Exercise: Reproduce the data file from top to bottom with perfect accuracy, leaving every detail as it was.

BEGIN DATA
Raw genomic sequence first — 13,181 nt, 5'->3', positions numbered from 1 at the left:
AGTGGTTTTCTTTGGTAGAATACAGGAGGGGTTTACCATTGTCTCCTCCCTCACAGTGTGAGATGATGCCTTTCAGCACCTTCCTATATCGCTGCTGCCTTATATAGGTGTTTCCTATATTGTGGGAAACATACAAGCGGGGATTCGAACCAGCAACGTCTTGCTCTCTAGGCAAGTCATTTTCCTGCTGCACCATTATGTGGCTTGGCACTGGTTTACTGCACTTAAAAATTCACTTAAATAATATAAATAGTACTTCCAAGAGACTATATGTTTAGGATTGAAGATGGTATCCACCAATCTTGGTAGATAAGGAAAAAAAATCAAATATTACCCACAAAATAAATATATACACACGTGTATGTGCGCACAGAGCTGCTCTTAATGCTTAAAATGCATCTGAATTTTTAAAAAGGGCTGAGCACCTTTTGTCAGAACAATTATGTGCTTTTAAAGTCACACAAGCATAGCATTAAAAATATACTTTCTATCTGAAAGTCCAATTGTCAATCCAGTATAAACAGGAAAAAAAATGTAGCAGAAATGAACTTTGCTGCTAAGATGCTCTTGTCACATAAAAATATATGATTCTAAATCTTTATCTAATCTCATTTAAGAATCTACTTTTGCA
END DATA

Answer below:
Raw genomic sequence first — 13,181 nt, 5'->3', positions numbered from 1 at the left:
AGTGGTTTTCTTTGGTAGAATACAGGAGGGGTTTACCATTGTCTCCTCCCTCACAGTGTGAGATGATGCCTTTCAGCACCTTCCTATATCGCTGCTGCCTTATATAGGTGTTTCCTATATTGTGGGAAACATACAAGCGGGGATTCGAACCAGCAACGTCTTGCTCTCTAGGCAAGTCATTTTCCTGCTGCACCATTATGTGGCTTGGCACTGGTTTACTGCACTTAAAAATTCACTTAAATAATATAAATAGTACTTCCAAGAGACTATATGTTTAGGATTGAAGATGGTATCCACCAATCTTGGTAGATAAGGAAAAAAAATCAAATATTACCCACAAAATAAATATATACACACGTGTATGTGCGCACAGAGCTGCTCTTAATGCTTAAAATGCATCTGAATTTTTAAAAAGGGCTGAGCACCTTTTGTCAGAACAATTATGTGCTTTTAAAGTCACACAAGCATAGCATTAAAAATATACTTTCTATCTGAAAGTCCAATTGTCAATCCAGTATAAACAGGAAAAAAAATGTAGCAGAAATGAACTTTGCTGCTAAGATGCTCTTGTCACATAAAAATATATGATTCTAAATCTTTATCTAATCTCATTTAAGAATCTACTTTTGCA